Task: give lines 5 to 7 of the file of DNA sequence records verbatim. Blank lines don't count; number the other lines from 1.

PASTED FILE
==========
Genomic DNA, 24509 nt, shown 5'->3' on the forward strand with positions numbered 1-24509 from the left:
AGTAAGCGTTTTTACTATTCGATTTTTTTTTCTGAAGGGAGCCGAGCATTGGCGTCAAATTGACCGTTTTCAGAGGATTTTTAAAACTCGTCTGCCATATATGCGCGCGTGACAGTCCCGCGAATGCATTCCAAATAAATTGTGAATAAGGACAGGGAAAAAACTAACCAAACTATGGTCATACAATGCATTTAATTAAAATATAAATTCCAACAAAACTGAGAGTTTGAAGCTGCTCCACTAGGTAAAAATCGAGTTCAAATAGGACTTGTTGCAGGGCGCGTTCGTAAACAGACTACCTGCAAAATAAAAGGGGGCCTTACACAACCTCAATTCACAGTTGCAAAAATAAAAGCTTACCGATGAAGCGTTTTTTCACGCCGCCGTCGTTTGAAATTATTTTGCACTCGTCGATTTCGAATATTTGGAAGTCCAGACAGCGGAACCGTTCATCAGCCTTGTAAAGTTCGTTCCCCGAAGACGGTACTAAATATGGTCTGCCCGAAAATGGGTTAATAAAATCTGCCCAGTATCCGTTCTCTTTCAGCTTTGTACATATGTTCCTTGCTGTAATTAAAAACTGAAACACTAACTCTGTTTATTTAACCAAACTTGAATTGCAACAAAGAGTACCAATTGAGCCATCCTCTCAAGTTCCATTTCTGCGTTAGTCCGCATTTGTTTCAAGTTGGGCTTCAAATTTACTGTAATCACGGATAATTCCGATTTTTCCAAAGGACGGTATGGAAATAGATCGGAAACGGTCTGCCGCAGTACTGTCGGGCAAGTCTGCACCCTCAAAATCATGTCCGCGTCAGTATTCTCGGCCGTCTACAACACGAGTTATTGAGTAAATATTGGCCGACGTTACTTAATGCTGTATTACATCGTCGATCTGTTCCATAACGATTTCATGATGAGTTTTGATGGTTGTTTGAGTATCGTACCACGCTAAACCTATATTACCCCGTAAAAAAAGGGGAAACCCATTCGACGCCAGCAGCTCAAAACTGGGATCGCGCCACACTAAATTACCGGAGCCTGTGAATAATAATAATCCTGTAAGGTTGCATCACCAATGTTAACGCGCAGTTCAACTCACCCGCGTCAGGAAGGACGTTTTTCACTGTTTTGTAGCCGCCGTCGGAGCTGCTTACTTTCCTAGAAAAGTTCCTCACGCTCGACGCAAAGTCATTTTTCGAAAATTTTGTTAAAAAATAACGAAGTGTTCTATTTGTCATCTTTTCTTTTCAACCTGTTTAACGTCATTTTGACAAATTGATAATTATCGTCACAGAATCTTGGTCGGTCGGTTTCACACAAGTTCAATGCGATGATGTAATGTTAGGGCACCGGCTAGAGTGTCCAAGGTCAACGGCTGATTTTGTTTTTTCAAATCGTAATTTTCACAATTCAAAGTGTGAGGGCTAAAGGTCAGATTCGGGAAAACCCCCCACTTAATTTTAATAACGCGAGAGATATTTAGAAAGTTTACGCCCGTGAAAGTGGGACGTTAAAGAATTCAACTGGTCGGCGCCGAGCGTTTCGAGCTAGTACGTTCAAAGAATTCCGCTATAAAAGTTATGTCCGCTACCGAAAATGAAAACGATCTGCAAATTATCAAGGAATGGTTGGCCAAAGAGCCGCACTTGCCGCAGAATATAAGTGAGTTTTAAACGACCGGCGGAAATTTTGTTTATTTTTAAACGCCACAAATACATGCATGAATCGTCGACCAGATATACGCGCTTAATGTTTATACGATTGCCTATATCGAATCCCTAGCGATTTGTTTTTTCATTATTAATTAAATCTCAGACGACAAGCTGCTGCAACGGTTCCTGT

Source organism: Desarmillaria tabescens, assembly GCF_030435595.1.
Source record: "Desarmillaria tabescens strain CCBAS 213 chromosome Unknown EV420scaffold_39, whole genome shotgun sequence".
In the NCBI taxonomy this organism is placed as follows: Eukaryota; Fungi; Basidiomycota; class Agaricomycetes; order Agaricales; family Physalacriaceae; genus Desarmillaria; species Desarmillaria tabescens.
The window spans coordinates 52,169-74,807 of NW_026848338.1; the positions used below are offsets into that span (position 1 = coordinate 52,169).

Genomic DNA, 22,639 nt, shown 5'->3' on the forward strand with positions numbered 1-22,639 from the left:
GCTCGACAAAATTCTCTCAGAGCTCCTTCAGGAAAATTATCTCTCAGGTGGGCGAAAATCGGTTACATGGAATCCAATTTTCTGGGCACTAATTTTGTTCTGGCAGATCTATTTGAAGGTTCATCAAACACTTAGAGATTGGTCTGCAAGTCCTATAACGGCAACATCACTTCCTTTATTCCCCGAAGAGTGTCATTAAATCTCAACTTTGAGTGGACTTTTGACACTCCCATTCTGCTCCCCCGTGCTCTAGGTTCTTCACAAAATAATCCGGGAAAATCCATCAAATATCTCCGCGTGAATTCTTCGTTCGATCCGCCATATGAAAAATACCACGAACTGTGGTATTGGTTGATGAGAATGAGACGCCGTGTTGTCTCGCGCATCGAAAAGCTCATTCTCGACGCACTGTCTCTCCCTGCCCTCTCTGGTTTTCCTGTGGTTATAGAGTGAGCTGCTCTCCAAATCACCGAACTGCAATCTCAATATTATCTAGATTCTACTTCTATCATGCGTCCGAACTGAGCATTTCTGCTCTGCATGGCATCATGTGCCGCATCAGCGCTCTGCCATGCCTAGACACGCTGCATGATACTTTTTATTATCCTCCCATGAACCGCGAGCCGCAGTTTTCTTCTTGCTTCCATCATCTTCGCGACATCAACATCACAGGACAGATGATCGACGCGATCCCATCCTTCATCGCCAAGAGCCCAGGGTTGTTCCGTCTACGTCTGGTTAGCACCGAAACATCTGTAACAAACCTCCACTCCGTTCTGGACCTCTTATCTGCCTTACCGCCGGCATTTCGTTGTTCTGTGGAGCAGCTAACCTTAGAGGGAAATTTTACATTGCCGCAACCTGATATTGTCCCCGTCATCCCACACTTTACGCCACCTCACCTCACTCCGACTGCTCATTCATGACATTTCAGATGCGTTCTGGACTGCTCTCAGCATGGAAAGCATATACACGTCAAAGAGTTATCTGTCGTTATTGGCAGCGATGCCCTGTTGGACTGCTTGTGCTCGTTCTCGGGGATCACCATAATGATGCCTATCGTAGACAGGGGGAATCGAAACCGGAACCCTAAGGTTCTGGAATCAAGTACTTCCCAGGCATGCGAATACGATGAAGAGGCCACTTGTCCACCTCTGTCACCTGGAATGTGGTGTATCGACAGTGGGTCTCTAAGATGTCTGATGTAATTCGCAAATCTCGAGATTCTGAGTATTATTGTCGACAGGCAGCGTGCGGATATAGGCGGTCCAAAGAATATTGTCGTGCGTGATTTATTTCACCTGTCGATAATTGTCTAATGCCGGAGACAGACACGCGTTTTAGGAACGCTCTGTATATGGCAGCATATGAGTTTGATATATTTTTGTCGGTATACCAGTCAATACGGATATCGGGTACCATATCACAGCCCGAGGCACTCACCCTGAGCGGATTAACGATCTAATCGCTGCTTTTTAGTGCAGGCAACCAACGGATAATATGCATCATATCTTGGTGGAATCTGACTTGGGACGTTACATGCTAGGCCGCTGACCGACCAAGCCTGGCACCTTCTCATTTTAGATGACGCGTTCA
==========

In the NCBI taxonomy this organism is placed as follows: Eukaryota; Fungi; Basidiomycota; class Agaricomycetes; order Agaricales; family Physalacriaceae; genus Desarmillaria; species Desarmillaria tabescens.
The window spans coordinates 52,169-74,807 of NW_026848338.1; the positions used below are offsets into that span (position 1 = coordinate 52,169).

Genomic DNA, 22,639 nt, shown 5'->3' on the forward strand with positions numbered 1-22,639 from the left: